The original patients described by Barakat et al.  presented with hypocalcemia and proteinuria, which progressed to a steroid resistant nephrotic syndrome, as well as with hypoparathyroidism and bilateral nerve deafness. Renal histology revealed fetal-like glomeruli and thickened glomerular basement membranes. The parathyroid glands were absent or fibrotic. All four siblings died with end-stage renal disease between the ages of 3 and 8. The patients reported by Bilous et al.  had bilateral renal dysplasia. Hasegawa et al.  found reports of 14 patients with deletion of 10p13; five had hypoparathyroidism or hypocalcemia, 6 had urinary tract abnormalities, and 2 had deafness. Fujimoto et al.  reported a Japanese boy with associated recurrent cerebral infarctions in the basal ganglia. Lichtner et al.  performed molecular deletion analysis of two patients with partial monosomy 10p and hypoparathyroidism, deafness and renal dysplasia, or renal insufficiency, cardiac defect, cleft palate, and reduced T-cell levels. Table 1 showed characteristics of the reported cases of patients with HDR syndrome in the literature.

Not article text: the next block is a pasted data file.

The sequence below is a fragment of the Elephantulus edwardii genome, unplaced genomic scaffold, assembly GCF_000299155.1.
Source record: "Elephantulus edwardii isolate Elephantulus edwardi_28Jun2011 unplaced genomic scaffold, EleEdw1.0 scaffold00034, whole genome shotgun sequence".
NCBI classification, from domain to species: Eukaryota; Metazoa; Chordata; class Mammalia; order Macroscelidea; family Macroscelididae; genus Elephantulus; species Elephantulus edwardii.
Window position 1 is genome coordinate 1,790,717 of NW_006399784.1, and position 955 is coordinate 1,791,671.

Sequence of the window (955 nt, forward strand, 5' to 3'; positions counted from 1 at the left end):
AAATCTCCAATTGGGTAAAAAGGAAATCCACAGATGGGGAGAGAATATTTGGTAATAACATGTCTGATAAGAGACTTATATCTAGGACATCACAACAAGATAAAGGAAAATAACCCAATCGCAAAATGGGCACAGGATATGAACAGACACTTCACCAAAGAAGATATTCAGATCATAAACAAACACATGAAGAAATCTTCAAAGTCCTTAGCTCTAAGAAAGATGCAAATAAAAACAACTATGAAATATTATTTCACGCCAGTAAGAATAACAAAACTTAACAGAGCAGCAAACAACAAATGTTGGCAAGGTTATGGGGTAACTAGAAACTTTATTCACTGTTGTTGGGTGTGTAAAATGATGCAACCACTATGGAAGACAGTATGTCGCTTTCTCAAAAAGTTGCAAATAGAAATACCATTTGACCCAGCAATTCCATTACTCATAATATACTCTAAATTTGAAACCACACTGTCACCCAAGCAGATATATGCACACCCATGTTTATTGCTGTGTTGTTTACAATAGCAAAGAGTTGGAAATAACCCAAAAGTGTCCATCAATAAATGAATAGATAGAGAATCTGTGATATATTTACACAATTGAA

Diagnosis is based on the clinical finding. Diagnosis of suspected patients may be assisted by the following tests: measurement of PTH levels, an audiogram or auditory brain stem response study, renal imaging studies, and a renal biopsy. DNA analysis may demonstrate the presence of a submicroscopic deletion on chromosome 10p. Detailed study of chromosome 10p should be undertaken in patients with well-defined renal tract abnormality phenotypes, especially when there is associated hypoparathyroidism or deafness . Various combinations of this syndrome have been reported including familial idiopathic hypoparathyroidism and progressive sensorineural deafness without renal disease [6, 8] and autosomal recessive hypoparathyroidism with renal insufficiency and developmental delay . Treatment consists of treating the clinical abnormalities associated with hypoparathyroidism, deafness, and renal disease at the time of diagnosis. Prognosis depends on the nature and severity of the renal disease.
Based on the findings of the present case, it is highly recommended that, in the patients presenting with seizure associated with deafness, performing audiometry, calcium, phosphate, parathyroid hormone determination, and renal imaging, studies can probably reveal this extremely rare genetic disorder of Barakat syndrome.